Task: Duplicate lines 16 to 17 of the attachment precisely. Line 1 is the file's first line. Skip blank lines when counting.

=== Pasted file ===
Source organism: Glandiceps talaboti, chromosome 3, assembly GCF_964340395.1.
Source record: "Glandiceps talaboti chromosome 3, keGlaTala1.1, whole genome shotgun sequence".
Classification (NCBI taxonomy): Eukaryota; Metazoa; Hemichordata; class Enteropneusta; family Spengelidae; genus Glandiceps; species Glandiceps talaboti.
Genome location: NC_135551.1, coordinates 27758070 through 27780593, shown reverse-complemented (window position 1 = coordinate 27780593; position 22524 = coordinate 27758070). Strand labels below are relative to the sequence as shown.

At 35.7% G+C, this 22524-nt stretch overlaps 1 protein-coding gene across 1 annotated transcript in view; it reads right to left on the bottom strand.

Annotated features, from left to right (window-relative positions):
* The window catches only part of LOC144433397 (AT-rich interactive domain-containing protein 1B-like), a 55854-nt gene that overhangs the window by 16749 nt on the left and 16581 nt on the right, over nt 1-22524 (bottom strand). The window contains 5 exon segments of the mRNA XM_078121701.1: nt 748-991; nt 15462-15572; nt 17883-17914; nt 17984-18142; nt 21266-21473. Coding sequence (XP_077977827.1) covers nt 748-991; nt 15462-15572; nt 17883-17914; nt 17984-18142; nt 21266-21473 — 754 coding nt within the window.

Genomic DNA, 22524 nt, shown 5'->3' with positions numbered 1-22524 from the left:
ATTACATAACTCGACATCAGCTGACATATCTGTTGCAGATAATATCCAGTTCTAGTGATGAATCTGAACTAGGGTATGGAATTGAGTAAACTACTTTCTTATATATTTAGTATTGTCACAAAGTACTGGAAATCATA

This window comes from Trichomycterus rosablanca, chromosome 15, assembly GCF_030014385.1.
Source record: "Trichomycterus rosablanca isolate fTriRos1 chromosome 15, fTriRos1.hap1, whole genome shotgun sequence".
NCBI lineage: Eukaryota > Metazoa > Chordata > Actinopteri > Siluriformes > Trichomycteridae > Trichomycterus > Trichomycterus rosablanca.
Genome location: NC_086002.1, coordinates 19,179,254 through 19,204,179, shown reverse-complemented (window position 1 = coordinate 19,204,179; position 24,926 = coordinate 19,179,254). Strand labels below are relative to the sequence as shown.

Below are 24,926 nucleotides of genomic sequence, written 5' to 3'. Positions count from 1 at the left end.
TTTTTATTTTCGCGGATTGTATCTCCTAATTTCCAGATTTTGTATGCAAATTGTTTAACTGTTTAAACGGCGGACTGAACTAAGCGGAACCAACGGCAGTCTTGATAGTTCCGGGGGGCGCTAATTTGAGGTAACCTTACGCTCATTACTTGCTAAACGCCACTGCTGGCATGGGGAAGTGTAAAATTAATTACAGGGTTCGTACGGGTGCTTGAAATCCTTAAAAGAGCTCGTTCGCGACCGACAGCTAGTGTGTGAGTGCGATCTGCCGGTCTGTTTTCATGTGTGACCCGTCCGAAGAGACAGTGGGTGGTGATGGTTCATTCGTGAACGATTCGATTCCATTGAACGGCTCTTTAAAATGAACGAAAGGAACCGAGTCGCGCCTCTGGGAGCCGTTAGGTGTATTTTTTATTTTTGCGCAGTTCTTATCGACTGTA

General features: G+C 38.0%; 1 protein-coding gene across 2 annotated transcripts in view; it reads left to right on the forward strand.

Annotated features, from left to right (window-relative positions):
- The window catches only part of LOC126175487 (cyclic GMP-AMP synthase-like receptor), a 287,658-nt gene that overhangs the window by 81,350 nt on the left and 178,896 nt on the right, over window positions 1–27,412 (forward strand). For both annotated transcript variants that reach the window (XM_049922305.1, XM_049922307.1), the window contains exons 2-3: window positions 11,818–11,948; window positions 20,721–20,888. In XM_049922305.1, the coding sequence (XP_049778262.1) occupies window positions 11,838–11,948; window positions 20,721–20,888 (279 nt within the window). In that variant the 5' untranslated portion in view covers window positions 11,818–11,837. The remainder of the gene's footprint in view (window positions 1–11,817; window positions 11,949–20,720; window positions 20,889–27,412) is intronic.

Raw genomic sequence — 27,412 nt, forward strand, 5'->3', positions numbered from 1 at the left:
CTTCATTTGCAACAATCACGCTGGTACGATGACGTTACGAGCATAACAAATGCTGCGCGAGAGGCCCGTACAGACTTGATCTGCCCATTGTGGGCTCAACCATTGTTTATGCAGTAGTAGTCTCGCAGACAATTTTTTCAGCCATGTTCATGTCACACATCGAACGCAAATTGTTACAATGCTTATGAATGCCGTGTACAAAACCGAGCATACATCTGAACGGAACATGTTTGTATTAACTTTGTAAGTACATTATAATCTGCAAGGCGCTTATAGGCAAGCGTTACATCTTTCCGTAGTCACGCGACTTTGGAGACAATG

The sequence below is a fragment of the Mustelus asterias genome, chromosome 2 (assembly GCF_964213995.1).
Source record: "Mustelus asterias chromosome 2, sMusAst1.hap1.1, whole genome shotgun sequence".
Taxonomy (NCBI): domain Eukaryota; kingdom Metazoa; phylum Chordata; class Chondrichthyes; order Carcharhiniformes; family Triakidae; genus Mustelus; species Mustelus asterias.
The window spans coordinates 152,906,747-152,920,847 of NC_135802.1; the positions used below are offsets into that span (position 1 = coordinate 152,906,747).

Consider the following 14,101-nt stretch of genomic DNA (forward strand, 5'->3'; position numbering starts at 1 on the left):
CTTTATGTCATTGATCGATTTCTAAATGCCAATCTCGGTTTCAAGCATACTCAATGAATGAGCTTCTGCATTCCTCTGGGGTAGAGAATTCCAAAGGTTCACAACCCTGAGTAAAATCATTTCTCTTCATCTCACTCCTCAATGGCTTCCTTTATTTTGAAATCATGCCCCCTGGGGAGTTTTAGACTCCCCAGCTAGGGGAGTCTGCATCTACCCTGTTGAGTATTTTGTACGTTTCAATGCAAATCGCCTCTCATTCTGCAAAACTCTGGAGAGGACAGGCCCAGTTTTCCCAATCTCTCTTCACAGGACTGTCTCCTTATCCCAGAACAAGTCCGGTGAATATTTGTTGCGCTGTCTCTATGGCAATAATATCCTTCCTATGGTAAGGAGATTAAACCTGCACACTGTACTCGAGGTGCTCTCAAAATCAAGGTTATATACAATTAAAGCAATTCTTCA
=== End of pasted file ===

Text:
General features: G+C 38.0%; 1 protein-coding gene across 2 annotated transcripts in view; it reads left to right on the forward strand.

Annotated features, from left to right (window-relative positions):